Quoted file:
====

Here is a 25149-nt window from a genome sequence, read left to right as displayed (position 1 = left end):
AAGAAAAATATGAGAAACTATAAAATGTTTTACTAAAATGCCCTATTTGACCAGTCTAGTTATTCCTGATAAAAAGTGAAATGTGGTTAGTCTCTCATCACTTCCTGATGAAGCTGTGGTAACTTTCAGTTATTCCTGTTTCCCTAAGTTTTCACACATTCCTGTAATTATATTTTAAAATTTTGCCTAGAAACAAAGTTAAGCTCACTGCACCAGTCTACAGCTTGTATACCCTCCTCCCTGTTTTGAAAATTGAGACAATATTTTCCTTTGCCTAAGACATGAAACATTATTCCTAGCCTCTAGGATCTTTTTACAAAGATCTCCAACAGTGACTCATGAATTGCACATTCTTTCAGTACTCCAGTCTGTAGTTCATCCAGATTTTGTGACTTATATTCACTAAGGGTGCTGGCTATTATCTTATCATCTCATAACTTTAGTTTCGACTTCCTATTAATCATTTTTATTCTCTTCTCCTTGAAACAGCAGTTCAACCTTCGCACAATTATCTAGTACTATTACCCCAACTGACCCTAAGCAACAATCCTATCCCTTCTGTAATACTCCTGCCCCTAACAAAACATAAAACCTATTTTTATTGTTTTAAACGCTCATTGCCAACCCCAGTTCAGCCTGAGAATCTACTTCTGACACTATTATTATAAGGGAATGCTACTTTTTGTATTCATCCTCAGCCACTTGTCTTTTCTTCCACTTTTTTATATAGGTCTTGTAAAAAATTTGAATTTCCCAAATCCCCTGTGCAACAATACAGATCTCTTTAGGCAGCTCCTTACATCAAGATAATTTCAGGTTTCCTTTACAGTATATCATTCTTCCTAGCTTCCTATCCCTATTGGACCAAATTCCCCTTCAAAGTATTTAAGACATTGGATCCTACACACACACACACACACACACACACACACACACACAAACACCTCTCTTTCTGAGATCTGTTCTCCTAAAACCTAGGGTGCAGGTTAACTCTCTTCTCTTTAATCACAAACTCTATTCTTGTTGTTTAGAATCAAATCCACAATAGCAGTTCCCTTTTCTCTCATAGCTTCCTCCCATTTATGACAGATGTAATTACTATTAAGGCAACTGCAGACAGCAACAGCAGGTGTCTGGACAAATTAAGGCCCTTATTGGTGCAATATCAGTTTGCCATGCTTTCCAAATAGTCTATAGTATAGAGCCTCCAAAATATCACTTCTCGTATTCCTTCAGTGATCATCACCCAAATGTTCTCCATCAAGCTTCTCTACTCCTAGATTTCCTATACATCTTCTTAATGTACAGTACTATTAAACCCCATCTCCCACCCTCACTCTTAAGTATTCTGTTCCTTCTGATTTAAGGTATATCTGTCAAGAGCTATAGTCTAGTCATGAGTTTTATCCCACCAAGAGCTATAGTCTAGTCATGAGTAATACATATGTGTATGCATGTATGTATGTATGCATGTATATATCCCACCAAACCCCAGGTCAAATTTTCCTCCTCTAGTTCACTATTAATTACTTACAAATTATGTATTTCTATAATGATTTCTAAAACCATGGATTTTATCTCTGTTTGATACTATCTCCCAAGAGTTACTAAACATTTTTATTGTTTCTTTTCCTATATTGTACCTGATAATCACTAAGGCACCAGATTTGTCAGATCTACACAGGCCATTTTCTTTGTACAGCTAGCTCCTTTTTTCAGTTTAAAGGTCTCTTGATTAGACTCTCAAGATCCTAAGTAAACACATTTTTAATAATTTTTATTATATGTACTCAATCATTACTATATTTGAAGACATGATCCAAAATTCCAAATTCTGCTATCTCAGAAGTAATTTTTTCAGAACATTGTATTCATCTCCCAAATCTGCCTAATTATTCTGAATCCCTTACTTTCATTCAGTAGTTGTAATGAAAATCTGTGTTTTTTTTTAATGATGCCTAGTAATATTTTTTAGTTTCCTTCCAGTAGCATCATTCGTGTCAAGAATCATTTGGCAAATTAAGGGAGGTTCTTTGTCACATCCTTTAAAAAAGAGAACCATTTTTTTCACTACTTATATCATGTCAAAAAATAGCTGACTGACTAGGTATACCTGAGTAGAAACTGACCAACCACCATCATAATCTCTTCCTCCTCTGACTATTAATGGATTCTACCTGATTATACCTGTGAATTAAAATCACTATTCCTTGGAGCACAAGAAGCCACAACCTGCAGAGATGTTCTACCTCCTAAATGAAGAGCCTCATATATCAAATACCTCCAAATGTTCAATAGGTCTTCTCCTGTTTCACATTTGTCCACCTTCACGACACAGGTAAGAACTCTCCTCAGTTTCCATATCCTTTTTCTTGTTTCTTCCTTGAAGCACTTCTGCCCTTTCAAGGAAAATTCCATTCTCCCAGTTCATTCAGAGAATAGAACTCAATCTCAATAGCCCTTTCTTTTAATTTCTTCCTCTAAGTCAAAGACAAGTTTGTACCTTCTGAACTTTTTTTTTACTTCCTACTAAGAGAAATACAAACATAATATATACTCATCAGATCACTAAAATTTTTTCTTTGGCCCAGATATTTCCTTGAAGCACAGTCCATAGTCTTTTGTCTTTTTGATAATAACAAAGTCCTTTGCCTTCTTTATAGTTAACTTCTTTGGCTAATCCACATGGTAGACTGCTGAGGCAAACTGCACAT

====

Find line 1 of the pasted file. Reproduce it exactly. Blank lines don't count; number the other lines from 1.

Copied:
Here is a 25149-nt window from a genome sequence, read left to right as displayed (position 1 = left end):